Can you allow yourself to see things the way “they” are (differently), or are you stuck in seeing them the way “you” are? Do you permit new perspectives?
How often have you heard someone say: “from my perspective, I….”?
I have heard perspectives defined as: the appearance of things relative to one another as determined by their distance from each other, where they are viewed from or relative to our understanding of their views. Interesting, isn’t it? A few words stand out for me. Appearance, which implies that it may or may not be real. Relative, which suggests the relationship of one or more things to each other. Views, which indicates that things can be seen differently, depending on where it is that we are looking at them from. Also the word “I” features therein – something I consider relevant as you may remember me saying: “we don’t see things the way they are – we see things the way we are”.
What was that? Did you say perspectives?
I am writing today’s blog from beautiful Munich, Germany where fittingly for today’s topic, I have spent the last week. Apart from the language, people do see so many things so differently here. I also spent time in magnificently historical Prague and then a number of days in the former East Germany at a family reunion of over 4 generations of our vast European family. Wow, did we see a range of very different perspectives there…!
I love to work with perspectives in my coaching work. One of the primary values coaches bring to the party is that we can help you look at things differently. Not that any of those views are necessarily right or wrong, or good or bad. Just different. Different from the way you may be accustomed to look at them. Simply to challenge your “conventional” way of looking at them and to ask you to think of a range of different views. That could also help to take any value judgment out of the equation.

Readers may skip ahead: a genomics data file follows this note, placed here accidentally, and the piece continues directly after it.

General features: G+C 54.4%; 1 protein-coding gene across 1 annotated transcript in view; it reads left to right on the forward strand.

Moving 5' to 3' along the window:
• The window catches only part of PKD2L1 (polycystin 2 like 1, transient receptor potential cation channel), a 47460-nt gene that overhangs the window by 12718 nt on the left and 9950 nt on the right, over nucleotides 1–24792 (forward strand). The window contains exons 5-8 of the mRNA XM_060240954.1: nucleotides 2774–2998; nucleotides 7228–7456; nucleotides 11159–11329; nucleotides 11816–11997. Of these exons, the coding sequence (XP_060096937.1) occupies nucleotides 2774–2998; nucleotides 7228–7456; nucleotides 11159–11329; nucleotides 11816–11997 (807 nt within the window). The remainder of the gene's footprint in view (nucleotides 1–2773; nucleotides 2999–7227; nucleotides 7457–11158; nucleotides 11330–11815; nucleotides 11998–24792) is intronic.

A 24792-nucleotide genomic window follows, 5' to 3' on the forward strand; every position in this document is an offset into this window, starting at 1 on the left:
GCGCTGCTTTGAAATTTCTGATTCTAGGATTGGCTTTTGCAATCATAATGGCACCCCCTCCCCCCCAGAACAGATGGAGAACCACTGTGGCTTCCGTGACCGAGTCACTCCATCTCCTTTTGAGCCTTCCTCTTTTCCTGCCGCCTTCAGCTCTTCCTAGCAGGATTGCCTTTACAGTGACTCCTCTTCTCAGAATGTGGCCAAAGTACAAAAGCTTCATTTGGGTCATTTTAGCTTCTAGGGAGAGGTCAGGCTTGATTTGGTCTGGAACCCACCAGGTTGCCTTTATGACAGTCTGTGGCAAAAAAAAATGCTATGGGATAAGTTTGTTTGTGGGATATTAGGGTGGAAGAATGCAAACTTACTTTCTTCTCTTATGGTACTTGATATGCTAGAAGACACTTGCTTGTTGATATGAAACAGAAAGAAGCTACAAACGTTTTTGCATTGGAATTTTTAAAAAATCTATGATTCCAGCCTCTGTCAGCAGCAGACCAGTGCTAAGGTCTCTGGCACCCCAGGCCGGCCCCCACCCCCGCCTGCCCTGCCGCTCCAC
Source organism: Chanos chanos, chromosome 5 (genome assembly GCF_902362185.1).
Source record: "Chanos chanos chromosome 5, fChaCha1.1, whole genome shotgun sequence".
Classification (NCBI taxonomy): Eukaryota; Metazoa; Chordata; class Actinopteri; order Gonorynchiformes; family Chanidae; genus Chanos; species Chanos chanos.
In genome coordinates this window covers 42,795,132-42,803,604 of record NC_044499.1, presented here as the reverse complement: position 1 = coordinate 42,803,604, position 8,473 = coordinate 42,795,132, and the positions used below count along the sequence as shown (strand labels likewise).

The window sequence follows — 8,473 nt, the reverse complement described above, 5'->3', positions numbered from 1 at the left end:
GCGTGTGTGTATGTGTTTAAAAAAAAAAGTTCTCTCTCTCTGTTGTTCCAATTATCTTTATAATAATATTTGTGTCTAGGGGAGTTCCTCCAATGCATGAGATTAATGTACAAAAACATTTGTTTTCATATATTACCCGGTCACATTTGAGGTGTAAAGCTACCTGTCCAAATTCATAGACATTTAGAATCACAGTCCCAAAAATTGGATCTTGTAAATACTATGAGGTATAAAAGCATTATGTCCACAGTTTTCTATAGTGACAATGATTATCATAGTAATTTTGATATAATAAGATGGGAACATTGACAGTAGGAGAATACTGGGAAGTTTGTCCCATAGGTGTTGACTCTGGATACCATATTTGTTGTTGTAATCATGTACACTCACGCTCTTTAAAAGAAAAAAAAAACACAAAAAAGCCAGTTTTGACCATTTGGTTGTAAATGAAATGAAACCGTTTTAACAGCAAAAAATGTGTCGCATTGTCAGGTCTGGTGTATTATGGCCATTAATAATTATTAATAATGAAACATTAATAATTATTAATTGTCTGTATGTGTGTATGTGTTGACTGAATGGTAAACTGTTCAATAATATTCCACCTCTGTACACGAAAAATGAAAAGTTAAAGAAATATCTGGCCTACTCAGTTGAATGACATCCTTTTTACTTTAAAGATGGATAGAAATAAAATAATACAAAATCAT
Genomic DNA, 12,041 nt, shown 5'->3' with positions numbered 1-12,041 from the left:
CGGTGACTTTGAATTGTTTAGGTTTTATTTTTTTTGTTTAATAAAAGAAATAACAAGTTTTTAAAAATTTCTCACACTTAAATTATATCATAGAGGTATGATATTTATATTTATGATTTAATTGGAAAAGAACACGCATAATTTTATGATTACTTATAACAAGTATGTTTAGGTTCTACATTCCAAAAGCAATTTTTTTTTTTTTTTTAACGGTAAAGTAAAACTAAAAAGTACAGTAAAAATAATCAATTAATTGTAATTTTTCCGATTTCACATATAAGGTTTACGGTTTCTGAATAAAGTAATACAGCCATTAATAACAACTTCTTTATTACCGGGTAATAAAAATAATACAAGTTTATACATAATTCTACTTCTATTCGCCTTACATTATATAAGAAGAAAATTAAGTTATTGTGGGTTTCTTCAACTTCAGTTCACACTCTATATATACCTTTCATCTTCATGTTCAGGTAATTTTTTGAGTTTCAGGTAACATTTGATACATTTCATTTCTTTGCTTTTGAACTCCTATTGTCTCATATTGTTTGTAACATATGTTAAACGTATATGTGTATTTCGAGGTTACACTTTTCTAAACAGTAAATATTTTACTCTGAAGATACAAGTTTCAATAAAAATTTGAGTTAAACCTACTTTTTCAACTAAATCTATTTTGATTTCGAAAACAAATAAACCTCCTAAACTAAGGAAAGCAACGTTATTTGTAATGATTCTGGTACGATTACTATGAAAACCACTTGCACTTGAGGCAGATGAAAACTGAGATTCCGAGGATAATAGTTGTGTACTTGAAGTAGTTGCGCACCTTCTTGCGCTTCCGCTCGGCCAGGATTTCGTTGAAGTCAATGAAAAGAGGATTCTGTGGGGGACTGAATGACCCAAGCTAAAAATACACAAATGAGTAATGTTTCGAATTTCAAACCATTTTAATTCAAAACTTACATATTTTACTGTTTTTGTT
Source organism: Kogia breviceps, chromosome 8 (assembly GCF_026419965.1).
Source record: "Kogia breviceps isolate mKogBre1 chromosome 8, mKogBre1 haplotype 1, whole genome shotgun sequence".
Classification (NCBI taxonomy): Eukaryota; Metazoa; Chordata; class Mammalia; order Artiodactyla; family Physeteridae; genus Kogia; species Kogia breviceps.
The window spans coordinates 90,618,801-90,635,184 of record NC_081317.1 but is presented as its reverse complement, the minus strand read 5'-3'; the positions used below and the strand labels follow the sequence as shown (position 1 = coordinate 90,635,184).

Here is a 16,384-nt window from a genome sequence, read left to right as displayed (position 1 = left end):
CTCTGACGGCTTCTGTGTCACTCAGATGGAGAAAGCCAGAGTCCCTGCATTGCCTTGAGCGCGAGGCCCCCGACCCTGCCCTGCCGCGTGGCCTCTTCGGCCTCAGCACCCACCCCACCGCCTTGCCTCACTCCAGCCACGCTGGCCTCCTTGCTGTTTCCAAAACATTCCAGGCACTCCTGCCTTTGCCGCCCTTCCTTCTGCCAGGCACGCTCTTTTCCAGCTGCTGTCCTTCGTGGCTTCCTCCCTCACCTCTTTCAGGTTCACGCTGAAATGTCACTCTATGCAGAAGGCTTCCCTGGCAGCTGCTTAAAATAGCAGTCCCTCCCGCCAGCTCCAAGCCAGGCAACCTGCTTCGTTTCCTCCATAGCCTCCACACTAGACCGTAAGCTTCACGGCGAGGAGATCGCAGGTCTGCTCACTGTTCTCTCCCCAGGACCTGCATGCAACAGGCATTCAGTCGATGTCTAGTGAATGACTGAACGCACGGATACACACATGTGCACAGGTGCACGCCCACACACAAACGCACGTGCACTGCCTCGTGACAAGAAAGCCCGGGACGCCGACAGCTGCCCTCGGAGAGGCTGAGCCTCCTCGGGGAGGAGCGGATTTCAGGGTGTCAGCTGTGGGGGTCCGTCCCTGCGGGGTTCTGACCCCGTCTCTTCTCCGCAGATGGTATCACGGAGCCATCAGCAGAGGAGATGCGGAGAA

Speaking of that, I sometimes find clients “looking up” to or admiring older or more experienced or more “successful” people, and perhaps putting a value judgment on themselves in comparison. This “judgment” implies a vertical scale, where someone is seen to be “higher up” that scale, or seen to be “better” than us, right? If we would simply take that same view, and place it on a horizontal scale instead, we would take all the value judgment out of it and then one might see the comparison quite differently – perhaps that the person has simply been doing “it longer” than us. Different view, isn’t it? A different perspective.
I like to use perspective in my diplomacy grooming and training. I teach my clients to “put themselves in the other person’s shoes” and try to look at whatever we are dealing with from their perspective, i.e. to ask themselves: “how might XYZ look at this?” Or to ask: “how might I be able to see this or look at this from a different perspective?“ In doing so, we automatically have to acknowledge that there might be more than one way – more than our current way of looking at something. That there could be multiple perspectives to any situation or idea or challenge etc. This is akin to the classic reframe, which uses the same principle. Please refer to my blog: Using “the Gap” to reframe yourself to read more about this.